Whether you want to buy Baidu (NASDAQ:BIDU) stock, or any Chinese company, depends a lot on what you think of China’s government.
If you consider Xi Jinping the second iteration of Josef Stalin, then sell Baidu and buy Northrup Grumman (NYSE:NOC), Raytheon (NYSE:RTN) or even Boeing (NYSE:BA). If you think he’s more like Bernie Sanders, then buy the dip.
Baidu stock trades at about $153. That’s a market cap of $55 billion for a technology company with estimated revenue of $18 billion and a price-earnings ratio of 8. Compare that to Alphabet (NASDAQ:GOOGL, NASDAQ:GOOG), selling at 31x earnings and nearly 10x revenue. A reminder that the Chinese cloud stocks dominate the Chinese economy to a far greater extent than Google ever dreamt of.
Yet analysts consider Baidu only a moderate buy.
Xi is Stalin
The bearish case assumes Chinese President Xi Jinping woke from troubled dreams last year to discover he was a communist. The regime’s tech crackdown has sent Baidu stock down 53% since mid-February.
The crackdown includes not only strict enforcement of antitrust rules, like an end to exclusivity contracts, but a wary look at mergers. Regulators are now unlikely to approve Baidu’s $3.6 billion purchase of YY Live, a live streaming business owned by Joyy (NASDAQ:YY). (Think of YY as analogous to Amazon’s (NASDAQ:AMZN) Twitch.)
Tech whisperer Cathie Wood has seen enough. Her ARK Autonomous Technology & Robotics ETF (NYSEARCA:ARKQ) has been selling Baidu recently. This despite it opening a robotic-taxi service in Shanghai, which would seem to be right up ARKQ’s street.
Xi is Sanders
Without Xi, Baidu is worth double its current price, writes our Mark Hake, based on its free cash flow.
Baidu is one of the world’s most innovative companies. In addition to the robo-taxi, its launching a semi-autonomous electric truck. CEO Robin Li is a huge believer in artificial intelligence (AI). China’s cloud market is estimated to be worth $6 billion, dominated by the cloud companies like Alibaba Group Holding (NASDAQ:BABA) and Tencent Holding (OTCMKTS:TCEHY).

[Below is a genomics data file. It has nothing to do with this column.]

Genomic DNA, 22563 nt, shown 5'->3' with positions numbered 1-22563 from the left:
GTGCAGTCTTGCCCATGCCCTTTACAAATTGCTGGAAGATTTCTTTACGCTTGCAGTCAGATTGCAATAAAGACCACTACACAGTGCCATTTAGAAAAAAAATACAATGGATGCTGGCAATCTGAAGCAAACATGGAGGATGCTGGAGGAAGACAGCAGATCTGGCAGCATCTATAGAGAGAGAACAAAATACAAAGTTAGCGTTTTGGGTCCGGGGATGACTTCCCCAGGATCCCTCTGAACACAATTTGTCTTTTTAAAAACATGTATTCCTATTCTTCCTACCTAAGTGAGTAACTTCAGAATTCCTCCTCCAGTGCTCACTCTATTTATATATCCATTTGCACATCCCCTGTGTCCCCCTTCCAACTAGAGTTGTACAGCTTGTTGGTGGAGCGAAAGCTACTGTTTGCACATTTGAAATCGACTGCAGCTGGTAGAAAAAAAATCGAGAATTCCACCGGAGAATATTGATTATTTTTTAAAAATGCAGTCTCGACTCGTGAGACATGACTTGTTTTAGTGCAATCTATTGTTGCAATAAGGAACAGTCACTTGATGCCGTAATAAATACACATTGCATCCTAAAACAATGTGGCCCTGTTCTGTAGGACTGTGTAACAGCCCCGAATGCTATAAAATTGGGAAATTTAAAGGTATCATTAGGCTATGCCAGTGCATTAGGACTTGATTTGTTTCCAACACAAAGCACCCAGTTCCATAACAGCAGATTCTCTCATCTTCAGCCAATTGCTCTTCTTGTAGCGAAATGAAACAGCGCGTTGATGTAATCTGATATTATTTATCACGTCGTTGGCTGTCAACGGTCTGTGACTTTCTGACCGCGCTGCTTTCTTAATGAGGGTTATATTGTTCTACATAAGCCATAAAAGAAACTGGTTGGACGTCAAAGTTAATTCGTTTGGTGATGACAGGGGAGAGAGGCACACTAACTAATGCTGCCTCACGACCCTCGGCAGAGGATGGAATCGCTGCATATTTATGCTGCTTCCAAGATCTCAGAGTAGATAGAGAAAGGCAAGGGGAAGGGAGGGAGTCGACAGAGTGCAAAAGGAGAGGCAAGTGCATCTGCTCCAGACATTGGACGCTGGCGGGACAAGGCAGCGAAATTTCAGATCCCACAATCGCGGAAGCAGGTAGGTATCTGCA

Chinese stocks could be falling for reasons other than communism. The pending failure of Evergrande is spreading contagion throughout China’s stock market, which has had a horrible September.
If that’s the case, stocks like Baidu are a bargain. Before the most recent fall, our Joel Baglole recommended it. Baidu hasn’t been singled out for punishment, he writes, nor has it been forced to pay into a “common prosperity fund” meant to fight inequality.
Nicolas Chahine agrees, calling Baidu a “long-term success story.” Still, he recommends caution, given uncertainty about regulation worldwide.
The Bottom Line for BIDU Stock
I don’t think Xi Jinping is Stalin. I don’t think his position is that strong.
Neither do Chinese investors. Big tech stocks like Baidu, which trade in the U.S., have fallen much harder than the average Chinese stock. The economy continues to grow, Evergrande looks to be contained.
If Xi’s policies did start costing consumers or investors money, I think he would be forced to adjust, or be forced out. That’s a minority view. But you can’t run a Stalinist state in a technology world without killing innovation, the goose that lays all those golden eggs.
It will take Baidu stock a year to recover from the recent shocks, assuming things stop shaking. It’s also possible I could be completely wrong. That makes Baidu a long-term speculation. It’s where you put a few dollars for 2024 gains. Don’t go overboard, but don’t miss the opportunity.
On the date of publication, Dana Blankenhorn held long positions in AMZN and BIDU. The opinions expressed in this article are those of the writer, subject to the InvestorPlace.com Publishing Guidelines.
Dana Blankenhorn has been a financial and technology journalist since 1978. He is the author of Living With Moore’s Law: Past, Present and Future available at the Amazon Kindle store. Write him at firstname.lastname@example.org or tweet him at @danablankenhorn. He writes a Substack newsletter, Facing the Future, which covers technology, markets, and politics.